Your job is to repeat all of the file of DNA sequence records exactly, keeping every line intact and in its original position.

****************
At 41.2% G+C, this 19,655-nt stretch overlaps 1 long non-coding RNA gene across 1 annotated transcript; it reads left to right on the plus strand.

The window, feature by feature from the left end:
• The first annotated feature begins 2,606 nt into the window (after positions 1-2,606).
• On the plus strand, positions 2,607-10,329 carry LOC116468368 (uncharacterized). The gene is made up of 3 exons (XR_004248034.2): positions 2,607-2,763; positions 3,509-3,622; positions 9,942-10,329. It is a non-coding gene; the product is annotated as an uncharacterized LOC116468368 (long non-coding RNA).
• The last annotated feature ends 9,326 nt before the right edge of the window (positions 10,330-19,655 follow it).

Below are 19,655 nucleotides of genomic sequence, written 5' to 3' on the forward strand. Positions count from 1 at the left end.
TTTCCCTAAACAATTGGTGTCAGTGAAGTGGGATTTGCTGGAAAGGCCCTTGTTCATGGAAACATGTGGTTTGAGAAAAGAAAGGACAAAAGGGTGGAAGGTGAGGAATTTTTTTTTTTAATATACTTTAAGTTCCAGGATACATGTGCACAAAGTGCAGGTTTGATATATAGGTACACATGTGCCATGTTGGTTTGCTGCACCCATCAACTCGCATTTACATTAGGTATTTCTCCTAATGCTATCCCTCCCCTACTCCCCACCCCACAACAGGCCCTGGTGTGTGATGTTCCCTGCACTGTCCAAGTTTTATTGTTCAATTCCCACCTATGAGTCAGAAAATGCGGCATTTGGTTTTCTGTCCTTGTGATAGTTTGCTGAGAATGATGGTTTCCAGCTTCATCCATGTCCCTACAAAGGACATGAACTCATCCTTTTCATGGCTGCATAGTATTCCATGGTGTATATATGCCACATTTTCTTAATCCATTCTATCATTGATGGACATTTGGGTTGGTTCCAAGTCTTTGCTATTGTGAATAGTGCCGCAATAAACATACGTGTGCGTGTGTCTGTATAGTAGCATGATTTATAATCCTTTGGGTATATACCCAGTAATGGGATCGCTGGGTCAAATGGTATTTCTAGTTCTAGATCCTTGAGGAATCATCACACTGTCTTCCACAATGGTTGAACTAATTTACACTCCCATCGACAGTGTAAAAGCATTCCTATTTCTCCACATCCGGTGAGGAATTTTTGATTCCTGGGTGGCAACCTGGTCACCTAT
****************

At 41.2% G+C, this 19,655-nt stretch overlaps 1 long non-coding RNA gene across 1 annotated transcript; it reads left to right on the plus strand.

The window, feature by feature from the left end:
• The first annotated feature begins 2,606 nt into the window (after positions 1-2,606).
• On the plus strand, positions 2,607-10,329 carry LOC116468368 (uncharacterized). The gene is made up of 3 exons (XR_004248034.2): positions 2,607-2,763; positions 3,509-3,622; positions 9,942-10,329. It is a non-coding gene; the product is annotated as an uncharacterized LOC116468368 (long non-coding RNA).
• The last annotated feature ends 9,326 nt before the right edge of the window (positions 10,330-19,655 follow it).

Below are 19,655 nucleotides of genomic sequence, written 5' to 3' on the forward strand. Positions count from 1 at the left end.
TTTCCCTAAACAATTGGTGTCAGTGAAGTGGGATTTGCTGGAAAGGCCCTTGTTCATGGAAACATGTGGTTTGAGAAAAGAAAGGACAAAAGGGTGGAAGGTGAGGAATTTTTTTTTTTAATATACTTTAAGTTCCAGGATACATGTGCACAAAGTGCAGGTTTGATATATAGGTACACATGTGCCATGTTGGTTTGCTGCACCCATCAACTCGCATTTACATTAGGTATTTCTCCTAATGCTATCCCTCCCCTACTCCCCACCCCACAACAGGCCCTGGTGTGTGATGTTCCCTGCACTGTCCAAGTTTTATTGTTCAATTCCCACCTATGAGTCAGAAAATGCGGCATTTGGTTTTCTGTCCTTGTGATAGTTTGCTGAGAATGATGGTTTCCAGCTTCATCCATGTCCCTACAAAGGACATGAACTCATCCTTTTCATGGCTGCATAGTATTCCATGGTGTATATATGCCACATTTTCTTAATCCATTCTATCATTGATGGACATTTGGGTTGGTTCCAAGTCTTTGCTATTGTGAATAGTGCCGCAATAAACATACGTGTGCGTGTGTCTGTATAGTAGCATGATTTATAATCCTTTGGGTATATACCCAGTAATGGGATCGCTGGGTCAAATGGTATTTCTAGTTCTAGATCCTTGAGGAATCATCACACTGTCTTCCACAATGGTTGAACTAATTTACACTCCCATCGACAGTGTAAAAGCATTCCTATTTCTCCACATCCGGTGAGGAATTTTTGATTCCTGGGTGGCAACCTGGTCACCTAT